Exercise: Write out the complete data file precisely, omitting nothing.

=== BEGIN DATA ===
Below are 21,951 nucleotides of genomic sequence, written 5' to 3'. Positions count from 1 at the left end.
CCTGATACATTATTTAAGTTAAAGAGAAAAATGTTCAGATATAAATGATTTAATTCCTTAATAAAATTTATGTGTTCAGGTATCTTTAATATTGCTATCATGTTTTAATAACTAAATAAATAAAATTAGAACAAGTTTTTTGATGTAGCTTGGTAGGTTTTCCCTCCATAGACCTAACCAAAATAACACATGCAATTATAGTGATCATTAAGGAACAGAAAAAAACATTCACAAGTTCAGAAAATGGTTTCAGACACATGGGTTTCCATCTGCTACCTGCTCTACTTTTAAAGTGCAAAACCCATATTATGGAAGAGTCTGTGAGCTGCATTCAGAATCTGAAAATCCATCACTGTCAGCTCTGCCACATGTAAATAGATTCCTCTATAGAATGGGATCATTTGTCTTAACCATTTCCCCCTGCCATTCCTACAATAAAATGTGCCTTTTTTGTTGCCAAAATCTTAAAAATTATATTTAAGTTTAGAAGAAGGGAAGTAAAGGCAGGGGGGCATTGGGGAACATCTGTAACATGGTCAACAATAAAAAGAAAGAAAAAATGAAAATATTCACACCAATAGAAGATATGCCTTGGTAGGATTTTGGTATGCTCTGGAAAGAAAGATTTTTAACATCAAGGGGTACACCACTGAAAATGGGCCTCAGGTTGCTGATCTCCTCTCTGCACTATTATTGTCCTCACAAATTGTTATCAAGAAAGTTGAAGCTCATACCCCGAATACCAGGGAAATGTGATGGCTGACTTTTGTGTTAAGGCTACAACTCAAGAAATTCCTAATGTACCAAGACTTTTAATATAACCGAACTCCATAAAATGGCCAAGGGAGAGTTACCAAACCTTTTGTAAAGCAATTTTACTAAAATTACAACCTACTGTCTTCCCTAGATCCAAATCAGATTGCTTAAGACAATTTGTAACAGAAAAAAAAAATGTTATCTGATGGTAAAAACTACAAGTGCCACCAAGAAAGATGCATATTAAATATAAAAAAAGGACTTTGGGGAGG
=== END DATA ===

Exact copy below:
Below are 21,951 nucleotides of genomic sequence, written 5' to 3'. Positions count from 1 at the left end.
CCTGATACATTATTTAAGTTAAAGAGAAAAATGTTCAGATATAAATGATTTAATTCCTTAATAAAATTTATGTGTTCAGGTATCTTTAATATTGCTATCATGTTTTAATAACTAAATAAATAAAATTAGAACAAGTTTTTTGATGTAGCTTGGTAGGTTTTCCCTCCATAGACCTAACCAAAATAACACATGCAATTATAGTGATCATTAAGGAACAGAAAAAAACATTCACAAGTTCAGAAAATGGTTTCAGACACATGGGTTTCCATCTGCTACCTGCTCTACTTTTAAAGTGCAAAACCCATATTATGGAAGAGTCTGTGAGCTGCATTCAGAATCTGAAAATCCATCACTGTCAGCTCTGCCACATGTAAATAGATTCCTCTATAGAATGGGATCATTTGTCTTAACCATTTCCCCCTGCCATTCCTACAATAAAATGTGCCTTTTTTGTTGCCAAAATCTTAAAAATTATATTTAAGTTTAGAAGAAGGGAAGTAAAGGCAGGGGGGCATTGGGGAACATCTGTAACATGGTCAACAATAAAAAGAAAGAAAAAATGAAAATATTCACACCAATAGAAGATATGCCTTGGTAGGATTTTGGTATGCTCTGGAAAGAAAGATTTTTAACATCAAGGGGTACACCACTGAAAATGGGCCTCAGGTTGCTGATCTCCTCTCTGCACTATTATTGTCCTCACAAATTGTTATCAAGAAAGTTGAAGCTCATACCCCGAATACCAGGGAAATGTGATGGCTGACTTTTGTGTTAAGGCTACAACTCAAGAAATTCCTAATGTACCAAGACTTTTAATATAACCGAACTCCATAAAATGGCCAAGGGAGAGTTACCAAACCTTTTGTAAAGCAATTTTACTAAAATTACAACCTACTGTCTTCCCTAGATCCAAATCAGATTGCTTAAGACAATTTGTAACAGAAAAAAAAAATGTTATCTGATGGTAAAAACTACAAGTGCCACCAAGAAAGATGCATATTAAATATAAAAAAAGGACTTTGGGGAGG